A DRUG dealer who ran a cannabis farm in an attempt to clear thousands of pounds of debts was spared jail.

Andrew Hoare, 38, had the “sophisticated” facility inside his home with 25 plants able to yield more than £8,000 of the drug, Newport Crown Court heard.

The mechanical engineer of Cotswold Close, Newport, sold the drug after racking up debts including £12,000 on a bank account, the court heard.

Judge Robert Craven gave him a suspended 12-month custodial sentence after hearing he had a “fragile” state of mind and any prison time could have an impact on an autistic relative.

Judge Craven told him: “In my view, a custodial sentence is appropriate, but in the circumstances it is one, in my judgment, that can be suspended.”

Police found 24 cannabis plants and a “mother plant” able to produce better quality cannabis in his garage and home during a raid July, said prosecutor Gareth James.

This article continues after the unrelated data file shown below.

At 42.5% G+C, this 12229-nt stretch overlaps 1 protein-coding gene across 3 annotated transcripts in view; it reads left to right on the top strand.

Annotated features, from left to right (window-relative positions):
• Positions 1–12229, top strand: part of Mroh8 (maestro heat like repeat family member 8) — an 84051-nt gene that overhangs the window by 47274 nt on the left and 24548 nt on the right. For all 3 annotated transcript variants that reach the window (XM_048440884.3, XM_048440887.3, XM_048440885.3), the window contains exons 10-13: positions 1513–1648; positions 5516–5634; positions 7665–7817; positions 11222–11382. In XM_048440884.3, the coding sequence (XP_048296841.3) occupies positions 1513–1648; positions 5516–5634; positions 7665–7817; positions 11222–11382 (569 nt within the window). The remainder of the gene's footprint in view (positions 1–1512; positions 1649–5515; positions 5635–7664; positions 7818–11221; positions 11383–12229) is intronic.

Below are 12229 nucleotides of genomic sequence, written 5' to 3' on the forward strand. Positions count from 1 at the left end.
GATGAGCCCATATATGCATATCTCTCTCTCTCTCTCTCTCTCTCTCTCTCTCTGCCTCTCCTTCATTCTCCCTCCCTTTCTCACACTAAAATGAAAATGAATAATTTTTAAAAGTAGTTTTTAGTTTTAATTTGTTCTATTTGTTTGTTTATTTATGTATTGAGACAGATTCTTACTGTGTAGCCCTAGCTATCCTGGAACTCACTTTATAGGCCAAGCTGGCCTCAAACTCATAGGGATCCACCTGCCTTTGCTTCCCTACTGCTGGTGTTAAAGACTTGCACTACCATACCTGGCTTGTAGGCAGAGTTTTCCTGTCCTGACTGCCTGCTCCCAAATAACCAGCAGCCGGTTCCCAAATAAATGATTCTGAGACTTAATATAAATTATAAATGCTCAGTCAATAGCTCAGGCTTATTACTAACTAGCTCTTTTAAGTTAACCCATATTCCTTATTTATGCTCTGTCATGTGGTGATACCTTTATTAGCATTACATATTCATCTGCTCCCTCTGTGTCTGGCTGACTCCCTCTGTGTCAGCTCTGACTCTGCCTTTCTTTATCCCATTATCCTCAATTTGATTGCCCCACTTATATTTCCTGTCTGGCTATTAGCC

Judge Craven told the court the “sophisticated” facility spread over several rooms must have required some expense to set up.

Hoare pleaded guilty to two charges of producing the class B drug and a further charge of possessing a class B drug with intent to supply.

His barrister, Mark Pattrick, said that his client had admitted that dealing had taken place and that he was himself a “heavy” cannabis user.

He stressed that Hoare had helped his autistic relative with transport and had referred himself to the Kaleidoscope project, which assists people with substance misuse problems.

The probation service added that he had been diagnosed with depression and received medication for the condition.

Judge Craven gave him a one-year jail term, suspended for 18 months, for all three offences to run concurrently.

He also gave him a three-month overnight curfew, a 12-month supervision order and set up a timetable to examine the possibility of recovering funds gained through the sale of the drug under the Proceeds of Crime Act.